This is a proposal to renew a highly focused postdoctoral training program in Neurobehavioral Genetics. Elucidating the genetic basis of diseases ofthe nervous system promises to transform our understanding of some ofthe most prevalent, burdensome, and complex afflictions of humankind. The program bridges several longstanding dichotomies;betv /een nervous system mechanisms and behavior, between neurology and psychiatry/psychology, between diseases and non-disease traits, and between humans and model organisms. In particular, the program emphasizes the recruitment, and training in state ofthe art genetics, of individuals with backgrounds in neurology, psychiatry, and psychology, and also provides exposure to the science of neurobehavioral phenotyping to individuals with basic science backgrounds. The program stresses the importance of, and provides unified training in, systematic delineation and assessment of nervous system phenotypes, including the integration of traditional clinical and cognitive evaluations with recently available phenotyping tools such as neuroimaging and gene expression profiling. The core curriculum ofthe program emphasizes phenotyping ofthe nervous system and advanced genetics, and is designed to promote interactions between the postdoctoral fellows and their counterparts in a companion predoctoral program. Additional cohesion is provided by a neurogenetics seminar series and an annual program retreat. Intensive research experience with a mentor chosen by the trainee constitutes the heart of the program. The ambitious goals of the program are achievable because the program faculty is very strong in virtually all ofthe areas that are relevant to neurobehavioral genetics, and because the faculty members have long embraced, in their research and teaching, the integrative and cross-disciplinary approach that is at the heart of the program.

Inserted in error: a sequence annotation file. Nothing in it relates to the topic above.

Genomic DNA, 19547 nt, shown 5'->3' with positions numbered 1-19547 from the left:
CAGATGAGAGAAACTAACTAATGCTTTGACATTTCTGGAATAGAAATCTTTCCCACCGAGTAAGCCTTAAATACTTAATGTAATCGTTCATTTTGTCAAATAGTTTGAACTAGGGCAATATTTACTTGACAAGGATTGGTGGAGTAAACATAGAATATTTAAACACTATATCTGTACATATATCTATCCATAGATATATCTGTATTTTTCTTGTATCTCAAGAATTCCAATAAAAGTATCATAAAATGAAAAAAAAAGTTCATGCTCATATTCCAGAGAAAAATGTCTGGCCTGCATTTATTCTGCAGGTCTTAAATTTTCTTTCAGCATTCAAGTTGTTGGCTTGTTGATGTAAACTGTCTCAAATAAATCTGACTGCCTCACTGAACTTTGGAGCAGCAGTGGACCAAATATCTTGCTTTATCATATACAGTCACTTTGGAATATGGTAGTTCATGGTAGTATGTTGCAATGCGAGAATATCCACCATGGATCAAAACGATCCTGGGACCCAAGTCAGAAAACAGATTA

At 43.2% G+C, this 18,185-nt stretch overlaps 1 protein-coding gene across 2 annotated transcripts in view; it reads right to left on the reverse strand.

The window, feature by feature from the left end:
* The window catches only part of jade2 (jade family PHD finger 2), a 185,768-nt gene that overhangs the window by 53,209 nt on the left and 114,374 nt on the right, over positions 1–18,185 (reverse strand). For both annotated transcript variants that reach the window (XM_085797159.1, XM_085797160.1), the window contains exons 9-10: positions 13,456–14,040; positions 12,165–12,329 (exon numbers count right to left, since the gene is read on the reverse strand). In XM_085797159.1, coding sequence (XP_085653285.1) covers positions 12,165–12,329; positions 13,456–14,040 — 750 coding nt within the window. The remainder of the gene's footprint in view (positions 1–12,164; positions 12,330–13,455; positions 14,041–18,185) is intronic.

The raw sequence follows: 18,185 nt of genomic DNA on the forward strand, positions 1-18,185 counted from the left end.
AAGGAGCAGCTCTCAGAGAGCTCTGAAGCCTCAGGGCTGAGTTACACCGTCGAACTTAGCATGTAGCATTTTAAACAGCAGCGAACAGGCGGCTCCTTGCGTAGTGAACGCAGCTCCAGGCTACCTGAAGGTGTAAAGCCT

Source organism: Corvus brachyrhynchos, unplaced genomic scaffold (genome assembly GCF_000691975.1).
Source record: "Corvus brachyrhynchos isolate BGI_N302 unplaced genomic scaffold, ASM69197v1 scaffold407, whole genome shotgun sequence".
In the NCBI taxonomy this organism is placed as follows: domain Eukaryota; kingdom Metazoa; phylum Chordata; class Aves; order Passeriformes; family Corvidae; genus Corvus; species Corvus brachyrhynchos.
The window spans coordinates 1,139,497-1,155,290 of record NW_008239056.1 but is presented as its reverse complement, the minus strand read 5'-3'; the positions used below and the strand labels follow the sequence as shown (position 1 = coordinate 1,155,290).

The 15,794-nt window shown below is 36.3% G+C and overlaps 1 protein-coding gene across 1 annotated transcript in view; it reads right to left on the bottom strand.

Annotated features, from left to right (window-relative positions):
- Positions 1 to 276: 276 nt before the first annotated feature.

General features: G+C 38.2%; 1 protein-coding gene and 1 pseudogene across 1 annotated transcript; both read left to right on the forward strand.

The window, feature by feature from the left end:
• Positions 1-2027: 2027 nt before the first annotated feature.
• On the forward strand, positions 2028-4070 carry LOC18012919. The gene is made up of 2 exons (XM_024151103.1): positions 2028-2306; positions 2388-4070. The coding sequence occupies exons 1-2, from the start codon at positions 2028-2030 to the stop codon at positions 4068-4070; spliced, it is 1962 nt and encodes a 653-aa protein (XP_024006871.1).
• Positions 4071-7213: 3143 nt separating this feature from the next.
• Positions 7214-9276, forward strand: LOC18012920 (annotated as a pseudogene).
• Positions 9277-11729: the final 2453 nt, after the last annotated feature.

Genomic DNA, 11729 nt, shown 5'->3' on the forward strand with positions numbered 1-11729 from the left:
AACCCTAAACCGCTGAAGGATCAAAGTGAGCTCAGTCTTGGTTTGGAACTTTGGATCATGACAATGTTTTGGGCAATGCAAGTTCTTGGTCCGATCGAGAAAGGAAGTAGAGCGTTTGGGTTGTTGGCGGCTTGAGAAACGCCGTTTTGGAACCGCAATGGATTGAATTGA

This grant is to train scientists to conduct genetic studies that will increase our understanding of the causation of - and specific brain abnormalities associated with- neurological and psychiatric diseases and traits related to them. These diseases affect millions of Americans. One of our best hopes of improving treatments or preventing these diseases is through investigations of genes and genetic variations - in humans and model organisms.
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